Chris Mitchell strikes a chord with his students. Photo: Adam Scotti

Chris Mitchell strikes a chord with his students. Photo: Adam Scotti

Dal instructor shares the student experience

One instructor in Dalhousie’s music department knows exactly what his students are going through

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Chris Mitchell's office is exactly what you'd expect of a jazz teacher at Dalhousie University - posters of Miles Davis and Chet Baker cover the walls. But there is one thing not hanging up: an undergraduate degree. That's because he doesn't have one.

"I was hired based on the resumé I've created over that past 25 years, which is equivalent, as the university saw it (to having an undergraduate degree)," he says.

But this will all change in 2015 when he graduates from Dalhousie's music department with an undergraduate degree in classical flute. This means he’s now being taught by his coworkers whilst sitting alongside his students.

The rare arrangement of being both teacher and undergraduate student in the same department is not lost on Mitchell, who is a sectional instructor.

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Chris Mitchell talks about performance. Video by: Adam Scotti
Chris Mitchell talks about performance. Video by: Adam Scotti

He says it has "never really seemed awkward" and this may be partially because Mitchell has a laid-back and casual demeanour. But that doesn't mean he hasn't learned a few lessons.

"Being in class with some of my students is an extremely humbling experience in that you're really putting yourself out there," he says.

Mitchell also has to navigate tactfully around his instructors, who are also his peers.

"The first year was the most challenging, because we were sort of figuring out what the (personal and professional) dynamic was, but for the most part it's very comfortable," he says.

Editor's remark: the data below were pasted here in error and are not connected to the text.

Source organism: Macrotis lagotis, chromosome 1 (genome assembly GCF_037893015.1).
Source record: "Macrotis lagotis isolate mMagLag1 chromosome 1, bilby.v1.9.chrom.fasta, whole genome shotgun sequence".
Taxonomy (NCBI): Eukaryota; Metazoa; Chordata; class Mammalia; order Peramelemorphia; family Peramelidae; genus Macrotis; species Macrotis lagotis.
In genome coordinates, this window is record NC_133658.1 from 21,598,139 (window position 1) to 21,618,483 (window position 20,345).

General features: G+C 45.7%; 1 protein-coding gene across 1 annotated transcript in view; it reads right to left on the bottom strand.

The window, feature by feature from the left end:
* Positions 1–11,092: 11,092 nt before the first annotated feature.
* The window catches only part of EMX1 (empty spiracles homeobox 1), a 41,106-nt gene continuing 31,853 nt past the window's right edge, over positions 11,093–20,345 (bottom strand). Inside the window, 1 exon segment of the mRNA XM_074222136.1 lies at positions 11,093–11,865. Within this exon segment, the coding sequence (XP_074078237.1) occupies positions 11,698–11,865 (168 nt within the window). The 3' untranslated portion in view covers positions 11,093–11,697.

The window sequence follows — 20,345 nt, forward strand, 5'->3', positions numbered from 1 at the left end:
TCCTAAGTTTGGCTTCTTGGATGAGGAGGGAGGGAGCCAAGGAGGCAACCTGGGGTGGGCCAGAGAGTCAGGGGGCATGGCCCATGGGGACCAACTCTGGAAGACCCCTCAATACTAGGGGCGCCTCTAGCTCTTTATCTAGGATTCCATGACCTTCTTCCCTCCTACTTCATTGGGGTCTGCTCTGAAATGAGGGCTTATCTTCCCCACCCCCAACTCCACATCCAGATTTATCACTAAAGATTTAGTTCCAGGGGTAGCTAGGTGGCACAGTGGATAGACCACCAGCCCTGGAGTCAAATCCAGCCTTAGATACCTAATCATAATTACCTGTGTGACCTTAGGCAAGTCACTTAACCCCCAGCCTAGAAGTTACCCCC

Mitchell wasn't required to enrol in an academic program. In fact, jazz instructors have typically not held music degrees because formal jazz programs themselves have been rare. But studying classical flute at the undergrad level is something Mitchell genuinely wanted to do.

"I have an affinity for classical music and the desire to broaden my horizons musically," says Mitchell, adding he felt compelled to get a degree since he was teaching at such an advanced level.

Long time coming

When Mitchell was interviewed for his instructor position at Dalhousie in 2003, he intended to eventually enrol in the department. While this was a new situation for the hiring committee, the current department chair Jennifer Bain thought it was a wonderful idea.

"Everybody was very happy about it. I wouldn't say that it was a problem situation at all. Everybody thought 'OK, we've got someone here who wants to do this, let's encourage that and have our students see one of their professors in class, working on this material too.'"

Bain agrees having one instructor taught by another could present the appearance of a conflict of interest but the department has sidestepped any suspicions by relying on open communication and academic integrity principles.

And they just pretend Mitchell is like any other student.

"We just treat it in a professional way. We're all adults - the students, too."

Bain also thinks Mitchell is a role model for the department.

"I think it's really inspiring for students to see one of their professors who's a professional musician...take on that big endeavour," she says.

And it's working.

Allie Fiola is a third-year student in music and psychology at Dalhousie and has been both a student of Mitchell's and a student with him. She doesn't hesitate when asked about Mitchell's situation. She sees it as absolutely natural and attributes most of that to Mitchell himself.

"He's on the same level as the students. He has that type of personality where he can relate to anyone of any age," she says.

Onward and upward

Mitchell doesn't plan to end his education once his undergrad is completed. He plans on getting a master's degree and vaguely talks about having a plan.

For now, he's staying focused on ensuring he doesn't "fail any of the courses, because that would be a little awkward," he says while laughing

But he promises his GPA is hitting all the high notes.

Comments on this story are now closed

Wicked video!

Posted by Sarah | Jan 17, 2012

Wonderful article. In addition to being a dedicated student and (I am sure) a wonderful teacher, Mr. Mitchell is also a top notch father-in-law! Love you Chris! Also, Miles, great job, love you too. G.

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